NEW YORK (TheStreet) -- China, the world's largest copper consumer, is focusing on the Canadian markets to gain access to new copper resources. The acquisition of Vancouver-based junior copper-gold explorer Continental Minerals for $432 million by China-based Jinchuan Group helps demonstrate China's insatiable appetite for the metal and its pursuit of gaining access to additional copper assets.

These three junior Canadian miners will likely attract China's interest, especially in projects that produce copper concentrates and not the finished metal. The pace of M&A in the junior space is escalating, as they not only form part of the supply chain for the much needed copper, but China is facing a supply crunch.

Major industry players, like Rio Tinto ( RIO), BHP Billiton ( BHP) and Freeport-McMoRan Copper & Gold ( FCX - Get Report), expect the market for mined copper to remain in a deficit in the foreseeable future.

At a recent industry conference in London, Rio Tinto said that planned copper mining projects will be unable to support demand growth at current rates. Rio sees production from probable mining projects supporting annual demand growth of only 3%, while the forecast for demand during 2011 is 4.5%.

In such a scenario, the following three Canadian junior miners will likely provide attractive opportunities to investors in the near term. Industry analysts believe that these stocks will grab the attention of foreign investors or mid-tier producers looking to improve their long-term growth profile. Besides, even sovereign wealth funds in China, India, Brazil and other developing economies are likely to concentrate on these junior mining companies.

3. Taseko Mines ( TGB - Get Report) has primary operations related to the exploration of copper mines. With Wall Street analysts bullish on the stock, the stock has an attractive return on equity of 35.1% and a trailing P/E ratio of 10.37, as compared to a return on equity of 7.5% and P/E of 38.8 recorded by its peer Hudbay Minerals ( HBM - Get Report).

For mining companies, a low payback and high leverage multiple are healthy. Taseko has a payback of 2, which is lower compared to its peers, such as Hudbay, with a payback of 3.2. Its leverage is 15.7 times, the highest among peers; Hudbay has a leverage of 6.8. In a scenario where metal prices are assumed at current levels, Taseko is estimated to gain 338%, and when prices move 30% down or up, the stock is likely to gain 171% or 506%, respectively.

The company has a strong advantage over its peers indicated by a significant $200 million cash in hand, an estimated 60% copper production increase from one of its mines over the next nine months and almost 11 billion pounds of copper resources. For the second quarter ended June 2010, Taseko recorded copper production of 20.1 million tons.

For the third quarter, the junior miner reported a 5.6 million-pound production increase from its Gibraltar mine, as compared to the earlier quarter, up 11.7 million pounds from the year-ago quarter.

Taseko's chief executive attributed improving production to the capital investment made in 2006. The outcome is a modern, low-cost, efficient copper mine capable of generating significant cash flows over the next 25 years.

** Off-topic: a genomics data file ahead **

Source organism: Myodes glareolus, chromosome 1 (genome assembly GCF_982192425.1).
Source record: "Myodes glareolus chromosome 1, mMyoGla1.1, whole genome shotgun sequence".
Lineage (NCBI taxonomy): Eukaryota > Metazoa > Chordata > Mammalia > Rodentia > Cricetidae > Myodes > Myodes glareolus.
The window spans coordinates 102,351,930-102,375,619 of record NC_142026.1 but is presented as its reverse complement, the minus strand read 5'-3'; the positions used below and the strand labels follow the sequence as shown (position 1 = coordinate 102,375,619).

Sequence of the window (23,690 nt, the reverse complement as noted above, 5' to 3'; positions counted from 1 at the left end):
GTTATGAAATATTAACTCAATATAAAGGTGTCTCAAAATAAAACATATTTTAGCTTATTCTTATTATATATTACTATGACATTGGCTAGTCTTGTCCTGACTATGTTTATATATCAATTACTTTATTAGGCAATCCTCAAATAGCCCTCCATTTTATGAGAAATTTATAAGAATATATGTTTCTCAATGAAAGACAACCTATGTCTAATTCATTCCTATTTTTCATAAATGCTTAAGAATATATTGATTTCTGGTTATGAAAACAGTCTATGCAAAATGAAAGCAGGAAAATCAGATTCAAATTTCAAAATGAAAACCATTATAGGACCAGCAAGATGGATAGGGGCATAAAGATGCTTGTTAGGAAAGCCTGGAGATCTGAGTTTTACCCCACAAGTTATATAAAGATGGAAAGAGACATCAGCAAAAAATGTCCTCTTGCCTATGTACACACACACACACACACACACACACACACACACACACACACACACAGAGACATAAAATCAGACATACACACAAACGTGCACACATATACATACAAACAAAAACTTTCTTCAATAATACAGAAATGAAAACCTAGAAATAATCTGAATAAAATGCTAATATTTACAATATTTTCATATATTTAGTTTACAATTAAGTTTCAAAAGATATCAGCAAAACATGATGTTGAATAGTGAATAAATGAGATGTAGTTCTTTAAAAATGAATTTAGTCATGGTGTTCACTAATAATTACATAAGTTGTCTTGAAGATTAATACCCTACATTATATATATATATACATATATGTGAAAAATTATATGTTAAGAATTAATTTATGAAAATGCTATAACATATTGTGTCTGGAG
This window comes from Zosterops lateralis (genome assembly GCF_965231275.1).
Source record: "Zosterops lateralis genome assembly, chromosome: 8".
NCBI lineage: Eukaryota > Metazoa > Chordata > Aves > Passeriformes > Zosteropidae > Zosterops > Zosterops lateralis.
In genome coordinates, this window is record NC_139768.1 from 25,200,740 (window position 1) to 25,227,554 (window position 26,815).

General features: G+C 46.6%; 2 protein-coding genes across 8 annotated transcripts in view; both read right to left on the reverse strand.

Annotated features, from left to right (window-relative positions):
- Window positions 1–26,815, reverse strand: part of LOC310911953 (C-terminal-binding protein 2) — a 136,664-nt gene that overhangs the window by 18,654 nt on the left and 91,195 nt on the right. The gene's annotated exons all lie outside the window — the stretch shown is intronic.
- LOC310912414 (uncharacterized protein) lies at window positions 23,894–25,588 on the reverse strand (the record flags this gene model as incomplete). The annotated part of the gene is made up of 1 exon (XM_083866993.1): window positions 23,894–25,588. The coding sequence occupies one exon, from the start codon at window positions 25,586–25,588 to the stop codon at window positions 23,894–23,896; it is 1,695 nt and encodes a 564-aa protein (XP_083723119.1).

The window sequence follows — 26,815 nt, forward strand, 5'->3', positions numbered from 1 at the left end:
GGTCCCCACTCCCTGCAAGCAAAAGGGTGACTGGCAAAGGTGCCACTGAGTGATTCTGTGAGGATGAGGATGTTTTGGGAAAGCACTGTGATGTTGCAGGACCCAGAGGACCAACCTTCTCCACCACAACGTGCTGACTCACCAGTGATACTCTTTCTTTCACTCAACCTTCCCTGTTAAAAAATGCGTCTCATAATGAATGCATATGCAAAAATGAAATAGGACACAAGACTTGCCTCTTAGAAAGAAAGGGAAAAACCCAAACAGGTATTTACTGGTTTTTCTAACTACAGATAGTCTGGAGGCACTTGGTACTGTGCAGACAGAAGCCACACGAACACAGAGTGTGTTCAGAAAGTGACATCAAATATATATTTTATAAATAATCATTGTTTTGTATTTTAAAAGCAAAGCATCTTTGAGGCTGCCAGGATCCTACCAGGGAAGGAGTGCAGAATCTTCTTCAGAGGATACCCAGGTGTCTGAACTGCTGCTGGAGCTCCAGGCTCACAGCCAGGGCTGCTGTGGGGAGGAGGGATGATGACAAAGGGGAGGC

2. Canada-based PolyMet Mining ( PLM) is a development-stage company engaged in the exploration and development of natural resource properties. A CIBC junior copper report has ranked Polymet first for lowest cash costs and maximum production per dollar of capital expenditure among peers.

For the second quarter ending July 2010, the junior miner's capital expenditure stood at $4.17 million as compared to $14.66 million recorded by peer Augusta ( AZC) and $8.08 million by Taseko in its first quarter.

During May 2008, the company recorded copper cash costs of $1.05 per pound, which is on par with the current average cash costs of $1.01 per pound recorded in the Chilean industry, the world's biggest producer of the red metal. BNAmericas cites a study by Cochilco, which expects cash costs to remain flat at $1.01 through 2011 and then decrease to $0.93 per pound by 2015.

PolyMet's major mines are NorthMet Project and Erie Plant. The company says that its Erie plant has the capacity to operate at almost three times the planned production rate. Additionally, any expansion in production can be backed by a reserve expansion at NorthMet and other identified deposits in the area.

The stock is trading at a price-to-book ratio of 2.6, which is lower than its peers and, therefore, indicates a buying opportunity for investors.

1. Augusta Resource ( AZC) is engaged in the acquisition, exploration and development of natural mineral resource properties and has a price-to-book ratio of 4.03, as compared to 8.4 recorded by a Canada-based mineral exploration company Duluth Metals. The company is developing the Rosemont copper property, which has an estimated reserve of 560 million tons scheduled to be developed from 2012.

Recently a Korean consortium including LG International agreed to invest $176 million in Augusta's Rosemont project for a 20% joint venture interest in the project. Besides, the consortium has also agreed to buy 30% of the copper concentrate and 20% of copper cathode and molybdenum concentrates produced annually at Rosemont.

Augusta has a payback of 2, which is lower than peers like Hudbay, with a payback of 3.2, while the leverage is 9.7 times, much higher than Hudbay's leverage of 6.8. In a scenario where metal prices are assumed at current levels, Augusta is estimated to gain 278%, and when the prices move 30% higher or lower, the stock is likely to gain 121% or 436%, respectively.

The company has a capital expenditure of $897 million, which is very low as compared to the production of 220 million pounds of copper per year. The Rosemont project is likely to be the third-largest copper mine in the U.S.. Augusta has a cash cost of $0.62 per pound.